It is no secret that a company's most important resource is its customers; the business's success depends on them, which is why the concept of customer experience has been gaining more and more presence. It has reached a point where departments and roles are directly focused on studying and improving it, such as consultants, analysts, researchers, managers, supervisors, and designers.
In addition, as time goes by, consumers have more and more access to touchpoints with companies through different channels and media, which means that the purchasing process is evolving in diversity and complexity. If that were not enough, social relationships have also become an important pillar. Today it is easy and almost essential to look for reviews, likes, and comments from previous buyers before purchasing a product or service.
Therefore, it is vital to involve areas like information technology, human resources, marketing, sales, customer service, logistics, and quality, among others, in projects dedicated to building, improving, and managing the customer experience. But how do you design a customer experience? In this blog, we will talk about it, and we are going to understand it through two key tools: the Customer Journey and the Moments of Truth.
What is Customer Experience?
To understand what Customer Experience is, let's review a few concepts:
- Buyer Persona: is a semi-fictional character created from hypotheses and validated with data. It is the representation of one of our company's ideal customers. I recommend identifying at least three to begin to understand who your customers are and why they need the product or service you offer them.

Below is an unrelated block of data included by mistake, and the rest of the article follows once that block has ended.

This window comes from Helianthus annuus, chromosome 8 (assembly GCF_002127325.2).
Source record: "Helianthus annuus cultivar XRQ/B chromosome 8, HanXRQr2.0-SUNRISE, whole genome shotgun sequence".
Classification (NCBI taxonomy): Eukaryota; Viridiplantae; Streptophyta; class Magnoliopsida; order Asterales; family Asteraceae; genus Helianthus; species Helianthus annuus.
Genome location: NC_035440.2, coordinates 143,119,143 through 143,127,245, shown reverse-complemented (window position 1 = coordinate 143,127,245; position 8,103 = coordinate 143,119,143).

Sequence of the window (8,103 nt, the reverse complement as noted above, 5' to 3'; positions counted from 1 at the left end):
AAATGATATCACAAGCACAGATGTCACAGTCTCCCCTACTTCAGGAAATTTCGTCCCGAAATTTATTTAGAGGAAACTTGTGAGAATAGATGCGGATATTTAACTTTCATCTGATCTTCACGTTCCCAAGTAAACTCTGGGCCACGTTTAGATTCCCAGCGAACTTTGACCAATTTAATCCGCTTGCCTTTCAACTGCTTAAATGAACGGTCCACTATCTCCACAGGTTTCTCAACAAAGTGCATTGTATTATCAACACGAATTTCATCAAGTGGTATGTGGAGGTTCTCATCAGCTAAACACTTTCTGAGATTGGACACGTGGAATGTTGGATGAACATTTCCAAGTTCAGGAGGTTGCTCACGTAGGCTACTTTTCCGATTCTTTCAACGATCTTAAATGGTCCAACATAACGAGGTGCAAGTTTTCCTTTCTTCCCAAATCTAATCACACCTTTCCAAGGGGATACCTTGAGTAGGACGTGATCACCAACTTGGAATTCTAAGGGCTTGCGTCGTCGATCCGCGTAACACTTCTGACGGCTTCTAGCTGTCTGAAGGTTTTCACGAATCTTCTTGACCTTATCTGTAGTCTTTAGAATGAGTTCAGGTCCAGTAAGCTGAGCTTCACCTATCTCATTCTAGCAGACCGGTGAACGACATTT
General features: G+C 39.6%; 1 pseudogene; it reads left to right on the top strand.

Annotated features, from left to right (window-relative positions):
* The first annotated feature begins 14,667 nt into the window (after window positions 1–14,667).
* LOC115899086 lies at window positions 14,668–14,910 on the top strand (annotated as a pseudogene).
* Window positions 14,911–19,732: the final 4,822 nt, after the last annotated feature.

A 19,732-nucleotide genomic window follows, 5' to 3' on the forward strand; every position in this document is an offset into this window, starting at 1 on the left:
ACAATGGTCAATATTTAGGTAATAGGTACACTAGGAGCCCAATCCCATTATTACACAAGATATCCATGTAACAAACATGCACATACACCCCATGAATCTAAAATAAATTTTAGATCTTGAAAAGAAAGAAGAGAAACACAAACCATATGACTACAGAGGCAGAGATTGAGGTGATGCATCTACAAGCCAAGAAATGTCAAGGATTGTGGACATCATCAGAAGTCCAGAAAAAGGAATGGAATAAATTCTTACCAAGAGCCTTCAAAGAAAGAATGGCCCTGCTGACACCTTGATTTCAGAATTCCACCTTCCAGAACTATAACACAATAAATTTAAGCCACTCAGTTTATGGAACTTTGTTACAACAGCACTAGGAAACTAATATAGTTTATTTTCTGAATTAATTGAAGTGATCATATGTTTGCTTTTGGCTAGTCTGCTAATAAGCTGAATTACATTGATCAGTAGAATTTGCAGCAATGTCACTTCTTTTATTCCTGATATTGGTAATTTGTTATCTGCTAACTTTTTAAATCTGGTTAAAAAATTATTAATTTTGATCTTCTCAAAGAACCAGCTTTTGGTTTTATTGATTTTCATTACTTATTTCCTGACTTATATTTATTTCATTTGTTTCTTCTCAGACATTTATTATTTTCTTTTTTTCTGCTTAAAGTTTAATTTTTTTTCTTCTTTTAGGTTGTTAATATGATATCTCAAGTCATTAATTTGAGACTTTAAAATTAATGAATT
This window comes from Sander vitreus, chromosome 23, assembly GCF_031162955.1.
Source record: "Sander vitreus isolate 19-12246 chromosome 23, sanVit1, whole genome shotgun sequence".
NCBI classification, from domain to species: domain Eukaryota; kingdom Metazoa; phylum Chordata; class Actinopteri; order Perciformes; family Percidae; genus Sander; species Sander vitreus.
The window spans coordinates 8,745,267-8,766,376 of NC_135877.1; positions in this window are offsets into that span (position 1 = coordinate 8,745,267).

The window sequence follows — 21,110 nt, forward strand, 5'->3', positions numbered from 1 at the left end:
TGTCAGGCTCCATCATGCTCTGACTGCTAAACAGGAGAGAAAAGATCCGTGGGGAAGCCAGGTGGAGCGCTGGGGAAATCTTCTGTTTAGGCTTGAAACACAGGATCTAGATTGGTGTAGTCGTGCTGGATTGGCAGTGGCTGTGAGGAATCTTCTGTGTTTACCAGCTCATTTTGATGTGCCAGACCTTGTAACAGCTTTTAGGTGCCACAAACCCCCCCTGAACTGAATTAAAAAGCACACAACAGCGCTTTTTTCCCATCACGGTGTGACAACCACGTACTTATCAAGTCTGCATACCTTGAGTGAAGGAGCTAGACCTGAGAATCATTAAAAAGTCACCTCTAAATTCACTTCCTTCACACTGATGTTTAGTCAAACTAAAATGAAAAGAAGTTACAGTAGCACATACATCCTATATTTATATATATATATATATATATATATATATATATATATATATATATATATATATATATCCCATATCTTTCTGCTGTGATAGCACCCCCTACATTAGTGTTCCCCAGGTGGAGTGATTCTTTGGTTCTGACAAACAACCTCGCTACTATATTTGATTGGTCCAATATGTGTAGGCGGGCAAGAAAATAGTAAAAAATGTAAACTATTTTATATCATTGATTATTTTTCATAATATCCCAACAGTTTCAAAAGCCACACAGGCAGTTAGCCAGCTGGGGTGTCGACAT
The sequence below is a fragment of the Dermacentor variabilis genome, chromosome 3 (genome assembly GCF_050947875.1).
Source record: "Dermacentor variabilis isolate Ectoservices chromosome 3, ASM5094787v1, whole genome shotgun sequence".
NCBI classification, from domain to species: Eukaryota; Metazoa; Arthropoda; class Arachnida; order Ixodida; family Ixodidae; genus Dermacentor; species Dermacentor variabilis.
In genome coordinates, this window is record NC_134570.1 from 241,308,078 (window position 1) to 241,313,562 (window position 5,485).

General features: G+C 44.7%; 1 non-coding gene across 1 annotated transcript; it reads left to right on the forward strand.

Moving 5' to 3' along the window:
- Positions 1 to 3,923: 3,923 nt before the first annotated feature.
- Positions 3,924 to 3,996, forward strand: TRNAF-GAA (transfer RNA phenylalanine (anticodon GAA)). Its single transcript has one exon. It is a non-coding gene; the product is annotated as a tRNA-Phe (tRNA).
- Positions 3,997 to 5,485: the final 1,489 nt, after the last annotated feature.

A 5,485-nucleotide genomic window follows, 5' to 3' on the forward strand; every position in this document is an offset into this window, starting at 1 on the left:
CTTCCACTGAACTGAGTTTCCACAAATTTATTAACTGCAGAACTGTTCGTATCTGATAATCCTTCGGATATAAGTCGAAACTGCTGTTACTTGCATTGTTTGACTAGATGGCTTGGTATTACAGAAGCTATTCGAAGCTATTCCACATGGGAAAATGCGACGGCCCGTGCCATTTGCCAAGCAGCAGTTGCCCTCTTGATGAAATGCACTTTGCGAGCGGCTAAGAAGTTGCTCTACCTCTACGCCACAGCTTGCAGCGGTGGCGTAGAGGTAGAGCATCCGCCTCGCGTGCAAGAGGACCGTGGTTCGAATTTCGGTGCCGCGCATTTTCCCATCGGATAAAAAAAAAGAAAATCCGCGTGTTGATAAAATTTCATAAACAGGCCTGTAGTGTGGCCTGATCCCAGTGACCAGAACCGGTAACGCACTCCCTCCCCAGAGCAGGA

- Customer Journey: is the buying process a Buyer Persona goes through to acquire a product or service, which does not necessarily have to be the ones offered by your brand. Later we will talk about what this tool contains. For now, it is enough knowing that it contemplates all the activities within three phases (before, during, and after the purchase).
- Moments of truth: in a Customer Journey, the moments of truth are when your Buyer Persona interacts with some element of your brand, either through direct or indirect contact. To give some examples, they can occur when your advertising reaches them, when they perform a search and find your website or when they talk to a salesperson.
An experience will result from the cognitive, emotional, behavioral, sensory, and social responses when having individual approaches to businesses. In other words, the Customer Experience is the perception that remains in your Buyer Persona when they go through their Customer Journey and is linked directly to the way they experience Moments of Truth.
What makes up the customer experience?
This is a topic that is still under study. All those elements that today we consider to be part of the customer experience are the result of research that began in the 1960s when the challenge of understanding the consumer decision-making process first arose. A decade later, evaluating customer perception, satisfaction, and loyalty to companies started. From the 1980s onwards, service quality came into play and became the focus of attention with the study of Customer Journey Maps. Still, it was not until the 1990s that the scope of what we know as customer experience was broadened, making it possible to study the effect of one element on the other.